October 19, 2017

Race Report: Ironman Hawaii 70.3 (Honu)

Race Report: Ironman 70.3 Honu
Athlete: Ron Saetermoe

As promised, I’m making an attempt at getting caught up on my race reports.

Last newsletter I reported on my Ironman St. George race. I DNF’d at that race – my first ever! It was a calculated DNF, however, as if I couldn’t qualify for Kona I was going to pull the plug after one loop of the two loop run course. That’s exactly what I did after determining my probable finish would have been 7th when there were only three Kona slots.

Since Honu was only four weeks after IMSG I would save my energy and hope to have a good race there. It was a good plan and I felt confident, that if I put a good race together, I could qualify.

Several of my pals were also racing including Charlie Brockus who finished 4th behind me last year. I wouldn’t have to worry about Charlie this year because he aged-up out of my age group. What a relief!
However, just like last year, the winner, Kevin Moats was registered but like last year I wouldn’t have to worry about him because he already had his Kona slot. And, like last year, the #2 finisher Nicholas Kaiser was there, but since he lives in Honolulu he’d take an “islander slot.”

Not that it would be easy but I felt like I had a good shot. I researched everyone doing the race at www.athlinks.com and noticed there would be a couple of additional contenders. The problem with Athlinks is that not everyone shows up with a race history. I learned this lesson the hard way last year at IM Arizona where the eventual winner didn’t have an Athlinks history!

Anyway, I was going to give it all I had no matter who showed up.

I got some bad news at registration. Seems they changed the “islander slot” process. In years past the islanders got 44 slots total (between Hawaii and all of the other islands’ residents) and the slots went to the fastest people in their age group. This year the slots were allocated based on a lottery. In other words, it didn’t matter how you finished, you just had to finish to get a slot if you won the lottery. Guess what? Nick Kaiser didn’t get in on the lottery.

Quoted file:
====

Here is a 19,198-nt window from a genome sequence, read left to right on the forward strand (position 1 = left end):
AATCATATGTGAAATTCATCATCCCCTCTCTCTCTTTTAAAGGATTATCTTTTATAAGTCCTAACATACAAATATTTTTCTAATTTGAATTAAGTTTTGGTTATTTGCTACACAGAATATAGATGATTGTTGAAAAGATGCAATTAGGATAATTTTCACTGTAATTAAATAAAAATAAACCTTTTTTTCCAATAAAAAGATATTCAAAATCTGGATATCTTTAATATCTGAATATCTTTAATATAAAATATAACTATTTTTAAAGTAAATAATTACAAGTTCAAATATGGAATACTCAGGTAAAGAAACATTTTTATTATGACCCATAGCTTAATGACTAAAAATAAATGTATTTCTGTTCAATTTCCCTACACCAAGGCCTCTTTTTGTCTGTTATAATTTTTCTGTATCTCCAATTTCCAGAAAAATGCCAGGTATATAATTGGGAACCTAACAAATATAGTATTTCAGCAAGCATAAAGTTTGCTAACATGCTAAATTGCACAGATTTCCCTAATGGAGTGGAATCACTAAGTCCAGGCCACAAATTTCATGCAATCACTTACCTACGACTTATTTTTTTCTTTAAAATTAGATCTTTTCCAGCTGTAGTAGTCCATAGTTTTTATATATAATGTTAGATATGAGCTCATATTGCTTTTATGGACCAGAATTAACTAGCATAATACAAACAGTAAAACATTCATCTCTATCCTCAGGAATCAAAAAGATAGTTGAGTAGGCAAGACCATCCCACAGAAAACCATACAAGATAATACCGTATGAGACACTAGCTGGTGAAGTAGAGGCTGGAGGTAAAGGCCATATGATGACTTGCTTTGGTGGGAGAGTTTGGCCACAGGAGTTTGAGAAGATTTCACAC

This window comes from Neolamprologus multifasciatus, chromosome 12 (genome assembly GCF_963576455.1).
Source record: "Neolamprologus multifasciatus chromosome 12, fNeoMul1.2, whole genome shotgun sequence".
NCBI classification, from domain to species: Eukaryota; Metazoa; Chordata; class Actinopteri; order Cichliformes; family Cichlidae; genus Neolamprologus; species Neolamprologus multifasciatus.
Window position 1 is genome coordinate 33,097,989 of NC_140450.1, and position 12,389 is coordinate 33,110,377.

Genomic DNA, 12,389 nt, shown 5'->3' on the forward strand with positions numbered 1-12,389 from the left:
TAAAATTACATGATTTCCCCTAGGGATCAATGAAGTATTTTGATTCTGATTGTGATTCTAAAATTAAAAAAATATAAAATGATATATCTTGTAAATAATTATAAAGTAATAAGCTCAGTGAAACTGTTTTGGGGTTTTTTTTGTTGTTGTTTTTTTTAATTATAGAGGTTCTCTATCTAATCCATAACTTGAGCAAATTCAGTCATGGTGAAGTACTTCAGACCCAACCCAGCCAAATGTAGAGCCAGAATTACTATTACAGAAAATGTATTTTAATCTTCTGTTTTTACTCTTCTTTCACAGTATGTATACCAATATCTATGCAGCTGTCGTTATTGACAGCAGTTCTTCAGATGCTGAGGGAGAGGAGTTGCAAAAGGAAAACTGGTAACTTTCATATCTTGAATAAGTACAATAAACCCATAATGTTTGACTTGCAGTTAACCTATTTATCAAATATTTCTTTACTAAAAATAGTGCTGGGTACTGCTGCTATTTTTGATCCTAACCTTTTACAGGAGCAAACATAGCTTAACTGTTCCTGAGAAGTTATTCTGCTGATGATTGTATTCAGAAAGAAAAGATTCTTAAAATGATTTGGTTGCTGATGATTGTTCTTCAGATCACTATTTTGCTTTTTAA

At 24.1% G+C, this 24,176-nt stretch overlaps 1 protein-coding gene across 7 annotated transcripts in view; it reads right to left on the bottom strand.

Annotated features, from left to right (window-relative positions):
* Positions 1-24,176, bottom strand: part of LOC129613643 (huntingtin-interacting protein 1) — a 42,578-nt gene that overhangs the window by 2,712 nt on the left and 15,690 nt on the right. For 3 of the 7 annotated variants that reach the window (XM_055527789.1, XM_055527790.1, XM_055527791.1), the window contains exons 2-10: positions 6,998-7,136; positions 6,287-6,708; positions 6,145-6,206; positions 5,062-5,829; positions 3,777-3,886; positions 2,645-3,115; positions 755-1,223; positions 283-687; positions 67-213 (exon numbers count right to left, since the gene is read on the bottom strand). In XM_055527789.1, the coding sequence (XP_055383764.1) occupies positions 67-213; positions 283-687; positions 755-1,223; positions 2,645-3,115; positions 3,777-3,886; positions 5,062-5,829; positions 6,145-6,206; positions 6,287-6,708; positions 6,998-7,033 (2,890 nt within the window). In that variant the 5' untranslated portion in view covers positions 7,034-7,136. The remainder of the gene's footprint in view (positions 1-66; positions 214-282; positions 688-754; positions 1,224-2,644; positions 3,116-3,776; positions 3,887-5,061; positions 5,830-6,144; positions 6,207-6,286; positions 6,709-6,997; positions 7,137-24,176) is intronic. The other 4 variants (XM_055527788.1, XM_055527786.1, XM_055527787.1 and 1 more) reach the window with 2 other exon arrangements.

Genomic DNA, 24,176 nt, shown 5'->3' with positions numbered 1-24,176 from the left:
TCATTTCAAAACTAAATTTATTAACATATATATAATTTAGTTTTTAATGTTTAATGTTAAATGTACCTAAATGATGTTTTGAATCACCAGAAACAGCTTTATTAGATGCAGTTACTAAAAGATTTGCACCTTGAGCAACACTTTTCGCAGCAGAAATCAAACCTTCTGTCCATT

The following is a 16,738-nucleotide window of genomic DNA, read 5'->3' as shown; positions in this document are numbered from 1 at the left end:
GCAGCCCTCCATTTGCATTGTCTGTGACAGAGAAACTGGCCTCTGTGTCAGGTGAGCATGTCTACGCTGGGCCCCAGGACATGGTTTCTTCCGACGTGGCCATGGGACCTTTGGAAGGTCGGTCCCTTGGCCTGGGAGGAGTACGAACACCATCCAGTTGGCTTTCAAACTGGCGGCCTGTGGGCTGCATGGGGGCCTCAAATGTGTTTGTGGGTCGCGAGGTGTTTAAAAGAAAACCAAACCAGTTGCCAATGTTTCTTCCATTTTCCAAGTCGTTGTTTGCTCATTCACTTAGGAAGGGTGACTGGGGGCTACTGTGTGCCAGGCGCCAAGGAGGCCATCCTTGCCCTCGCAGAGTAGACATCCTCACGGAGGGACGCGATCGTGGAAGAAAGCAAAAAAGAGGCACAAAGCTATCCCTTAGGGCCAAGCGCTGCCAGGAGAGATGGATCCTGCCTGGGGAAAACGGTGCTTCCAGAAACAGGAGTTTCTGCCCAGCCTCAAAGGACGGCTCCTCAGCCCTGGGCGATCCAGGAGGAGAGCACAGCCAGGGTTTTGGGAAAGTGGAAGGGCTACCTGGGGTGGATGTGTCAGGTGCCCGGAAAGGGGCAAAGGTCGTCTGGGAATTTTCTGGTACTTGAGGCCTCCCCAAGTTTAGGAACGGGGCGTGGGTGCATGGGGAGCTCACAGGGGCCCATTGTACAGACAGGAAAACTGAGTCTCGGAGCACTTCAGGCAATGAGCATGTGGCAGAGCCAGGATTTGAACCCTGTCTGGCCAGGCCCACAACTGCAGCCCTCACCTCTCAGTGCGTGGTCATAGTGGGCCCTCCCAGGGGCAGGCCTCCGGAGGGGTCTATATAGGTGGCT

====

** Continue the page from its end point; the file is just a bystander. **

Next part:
This was bad news for me because Nick kicked my butt last year by nine minutes and I would have to race him head-to-head this year! He would be my main competition.

Honu is probably my favorite race after Kona. I love the Hawaiian islands and would eventually like to spend a couple months a year there. The beach for the swim start is one of the best in all of the islands – it’s called Hapuna Beach.

There were threats of big waves race morning as there was a storm offshore but they never materialized. Good for the poorer swimmers, not as good for us better swimmers.

The race start is a deep-water start and the water was flat, warm and clear. I’m guessing there were about 1,800 triathletes there so it was quite crowded.

We were all treading water and the gun went off! I’d been practicing my starts leading up to this race by going out hard and counting100 right-hand strokes before settling into my race pace. That was the plan, and that’s what I did.

Naturally, there were plenty of fast guys out ahead of me but I missed the pile-up at the first turn buoy. I had a very nice pace going for me and managed to find clear water for most of the race. Last year I got boxed in and didn’t go as fast as I wanted. I hoped to catch a draft but that didn’t happen.